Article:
Consumer advocates say a new ‘modern day lay-by’ could leave people with debts they cannot handle.

Thousands of Australian retail outlets, including big names like Myer, Toys ‘R’ Us and Jetstar, have begun offering payments through an app called Afterpay.

It allows customers to take their goods immediately, and then pay for them through a series of instalments.

But consumer advocates say it promotes irresponsible spending.

The app does not charge fees or interest when users repay their debts online and on time, but if a payment is late it attracts a $10 penalty.

Afterpay then charges customers a further $7 late fee if the payment is not made after one week.

This means that customers who miss all four instalments are subject to a total late fee of $68 for each transaction.

In practice, a customer who misses their payments on a $400 widget would pay a late fee of $68 — about 17 per cent of the purchase price.

But if that customer bought four widgets — in four separate transactions — at $100 each, the late fees could top $272, 68 per cent of the purchase price.

In comparison, putting those purchases on a credit card with a 20 per cent (per annum) interest rate for outstanding balances would equate to an interest rate of 3.3 per cent over a two-month period — the length of the Afterpay repayment contract.

Afterpay says it protect consumers by preventing customers with outstanding bills from making any further purchases.

The app also communicates with the customer via SMS to remind them to have sufficient money in their account.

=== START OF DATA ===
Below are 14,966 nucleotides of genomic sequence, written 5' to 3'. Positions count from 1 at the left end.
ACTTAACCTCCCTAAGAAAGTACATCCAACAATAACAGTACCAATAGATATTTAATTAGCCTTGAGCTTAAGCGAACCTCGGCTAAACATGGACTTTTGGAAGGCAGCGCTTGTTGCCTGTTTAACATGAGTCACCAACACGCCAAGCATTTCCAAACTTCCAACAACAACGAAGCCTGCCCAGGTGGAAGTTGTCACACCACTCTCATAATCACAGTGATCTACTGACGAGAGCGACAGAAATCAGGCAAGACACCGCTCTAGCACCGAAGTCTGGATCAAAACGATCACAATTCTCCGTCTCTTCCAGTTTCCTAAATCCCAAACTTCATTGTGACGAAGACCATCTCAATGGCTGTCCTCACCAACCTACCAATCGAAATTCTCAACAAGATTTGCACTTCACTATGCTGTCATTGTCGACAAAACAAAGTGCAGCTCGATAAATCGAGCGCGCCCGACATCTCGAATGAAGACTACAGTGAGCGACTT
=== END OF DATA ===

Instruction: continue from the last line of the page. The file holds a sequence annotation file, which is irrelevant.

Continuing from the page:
Consumer advocates say there is still a high probability of debt issues related to Afterpay.

“There is a risk of services like Afterpay leading people to having more debt than they can handle,” said Consumer Action Law Centre senior policy officer Katherine Temple.

“These businesses aren't required to do any form of responsible lending checks.

“Considering the approval process is pretty much instant, there doesn't seem like there's any in-depth assessment of whether someone can make repayments without having serious financial hardship.”

Afterpay is not set up as a credit product, because it does not charge customers an interest rate for late payments.

This means the company is not covered by provisions of the National Credit Code, which require credit card providers to adhere to “responsible lending obligations” like credit and affordability checks on borrowers.

Afterpay schedules repayments across four fortnights, or 58 days.

This allows it to take advantage of certain exemptions for short-term credit periods of less than 62 days.

Still, the service has been roundly welcomed by Australia’s struggling retail industry.